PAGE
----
Star-shape, blue-purple flowers decorate blue-eyed grass in spring and early summer. A wonderful plant for edging a walkway or the front of a cottage garden border, this compact perennial grows in a slowly spreading clump. Although “grass” is in its name, blue-eyed grass is actually in the iris family. Its sturdy leaves remain green and upright throughout the growing season.
Blue-eyed grass complements a host of perennials. Plant it at the base of clematis as an easy-care groundcover. Partner it with New Zealand flax and enjoy the distinct textures of both plants' straplike leaves. Blue-eyed grass also pairs well with all types of roses; both plants grow well in rich, well-drained soil.
Blue-Eyed Grass Care Must-Knows
An easy-to-grow plant, blue-eyed grass thrives in full sun or part shade and moist, well-drained soil. It produces a thick stand of healthy, dark green foliage when planted in soil that is rich in organic matter. Prior to planting, enrich the planting area with well-decomposed compost, mixing it into the soil in the planting hole and the surrounding area.
Plant nursery-grown transplants 18 to 24 inches apart in early spring. Water plants regularly through the first growing season to promote a strong root system. Blanket the soil around plants with a 2-inch-thick layer of mulch to prevent soil moisture loss.
You may want to cut blue-eyed grass back to the ground after blooming has ended to prevent unwanted self-seeding. Plants may need to be divided every few years in early spring to maintain vigorous growth. Blue-eyed grass tolerates division and replanting well.
More Varieties of Blue-Eyed Grass
'Aunt May' Blue-Eyed Grass
Sisyrinchium striatum is a clump-former with clean gray green iris-like leaves striped with cream. The pale yellow flowers cluster on 20-inch-tall zig-zag stems. Zones 7-8
Common Sisyrinchium angustifolium forms clumps of grassy foot-long leaves. Its winged and branched stems carry small clusters of bright blue flowers, yellow at the throat. Each lasts a single day but there is a succession. Self-seeds freely. Zones 5-8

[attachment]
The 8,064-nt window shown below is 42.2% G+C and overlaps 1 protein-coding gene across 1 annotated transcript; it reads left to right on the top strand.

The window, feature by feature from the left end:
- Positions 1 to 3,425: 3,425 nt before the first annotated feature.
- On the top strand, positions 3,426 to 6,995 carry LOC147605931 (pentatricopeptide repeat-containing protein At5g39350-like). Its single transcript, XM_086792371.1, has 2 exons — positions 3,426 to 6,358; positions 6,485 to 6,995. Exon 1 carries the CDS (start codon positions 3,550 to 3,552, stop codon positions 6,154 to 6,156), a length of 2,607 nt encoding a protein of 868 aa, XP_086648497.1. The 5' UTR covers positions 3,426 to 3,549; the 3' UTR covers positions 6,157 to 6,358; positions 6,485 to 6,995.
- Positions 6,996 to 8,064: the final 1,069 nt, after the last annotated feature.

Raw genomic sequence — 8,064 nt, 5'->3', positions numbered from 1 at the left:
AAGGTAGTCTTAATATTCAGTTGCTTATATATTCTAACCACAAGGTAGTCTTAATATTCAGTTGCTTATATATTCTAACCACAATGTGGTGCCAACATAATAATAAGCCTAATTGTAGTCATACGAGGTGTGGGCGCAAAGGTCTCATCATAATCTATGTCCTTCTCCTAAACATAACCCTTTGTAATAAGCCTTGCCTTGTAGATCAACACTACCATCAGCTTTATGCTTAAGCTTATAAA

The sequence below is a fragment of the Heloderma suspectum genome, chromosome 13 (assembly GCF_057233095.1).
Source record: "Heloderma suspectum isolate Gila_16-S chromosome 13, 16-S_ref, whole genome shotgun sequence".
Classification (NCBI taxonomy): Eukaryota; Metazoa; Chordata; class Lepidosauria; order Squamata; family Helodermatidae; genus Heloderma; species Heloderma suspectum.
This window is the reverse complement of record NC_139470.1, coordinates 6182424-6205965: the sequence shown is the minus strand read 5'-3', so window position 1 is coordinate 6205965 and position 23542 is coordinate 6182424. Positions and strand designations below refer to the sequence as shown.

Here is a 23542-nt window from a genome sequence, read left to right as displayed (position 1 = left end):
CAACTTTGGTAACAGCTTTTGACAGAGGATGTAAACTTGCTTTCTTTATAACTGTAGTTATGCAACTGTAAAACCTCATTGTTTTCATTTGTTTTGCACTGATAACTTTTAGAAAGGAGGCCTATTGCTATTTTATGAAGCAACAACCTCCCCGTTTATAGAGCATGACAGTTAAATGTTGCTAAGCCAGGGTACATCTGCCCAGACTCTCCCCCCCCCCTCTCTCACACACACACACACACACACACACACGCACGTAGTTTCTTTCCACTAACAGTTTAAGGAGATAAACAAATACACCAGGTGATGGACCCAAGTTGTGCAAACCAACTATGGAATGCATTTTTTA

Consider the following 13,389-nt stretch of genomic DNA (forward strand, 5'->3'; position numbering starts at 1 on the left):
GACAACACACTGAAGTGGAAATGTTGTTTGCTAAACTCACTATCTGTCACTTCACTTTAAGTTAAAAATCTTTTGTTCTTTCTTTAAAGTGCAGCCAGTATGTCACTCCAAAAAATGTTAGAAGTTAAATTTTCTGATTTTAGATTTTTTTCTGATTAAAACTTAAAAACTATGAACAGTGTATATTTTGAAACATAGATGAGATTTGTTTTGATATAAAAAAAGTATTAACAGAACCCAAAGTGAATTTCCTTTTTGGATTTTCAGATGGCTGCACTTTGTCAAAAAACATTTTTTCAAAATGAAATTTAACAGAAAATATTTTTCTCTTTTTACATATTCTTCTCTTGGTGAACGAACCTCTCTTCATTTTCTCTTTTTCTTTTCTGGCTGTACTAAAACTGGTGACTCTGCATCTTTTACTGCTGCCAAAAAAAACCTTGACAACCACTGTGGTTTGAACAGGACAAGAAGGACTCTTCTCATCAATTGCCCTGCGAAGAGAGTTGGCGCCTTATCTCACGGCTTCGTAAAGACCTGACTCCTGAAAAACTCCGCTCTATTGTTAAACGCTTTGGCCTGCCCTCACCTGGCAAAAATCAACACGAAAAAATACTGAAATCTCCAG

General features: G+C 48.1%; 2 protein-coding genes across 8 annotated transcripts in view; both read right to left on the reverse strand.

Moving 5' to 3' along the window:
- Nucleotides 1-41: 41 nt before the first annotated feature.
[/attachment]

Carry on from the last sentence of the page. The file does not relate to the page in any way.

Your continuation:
Blue-Eyed Grass Companion Plants
Lupine draws the eye skyward with its gorgeously colored and interestingly structured flower spikes. Bicolor Russell hybrids are the most popular type. Their large pea-like flowers come in amazing colors and combinations, clustered in long spikes on sturdy stems. Lupine prefers light, well-drained soil that is slightly acidic, and it does not tolerate heat or humidity well. It performs best in areas with cool summers, especially the Pacific Northwest.
One of the longest bloomers in the garden, hardy geranium bears little flowers for months at a time. It produces jewel-tone, saucer-shape flowers, and mounds of handsome, lobed foliage. It needs full sun, but otherwise it is a tough and reliable plant, thriving in a wide assortment of soils. Many of the best are hybrids. Perennial geraniums may form large colonies.
Named for the Greek goddess of the rainbow, iris indeed comes in a rainbow of colors and in many heights. All have the classic, impossibly intricate flowers. The flowers are constructed with three upright "standard" petals and three drooping "fall" petals, which are often different colors. The falls may be "bearded" or not. Some cultivars bloom a second time in late summer. Some species prefer alkaline soil while others prefer acidic soil.
Play up the blue hues in the garden by pairing blue-eyed grass with the blue-green foliage of rue.
Count on this sage to bloom through summer, when blue-eyed grass is taking a flower break.
Yarrow's yellow flowers and silver-gray foliage are a lovely contrast to blue-eyed grass.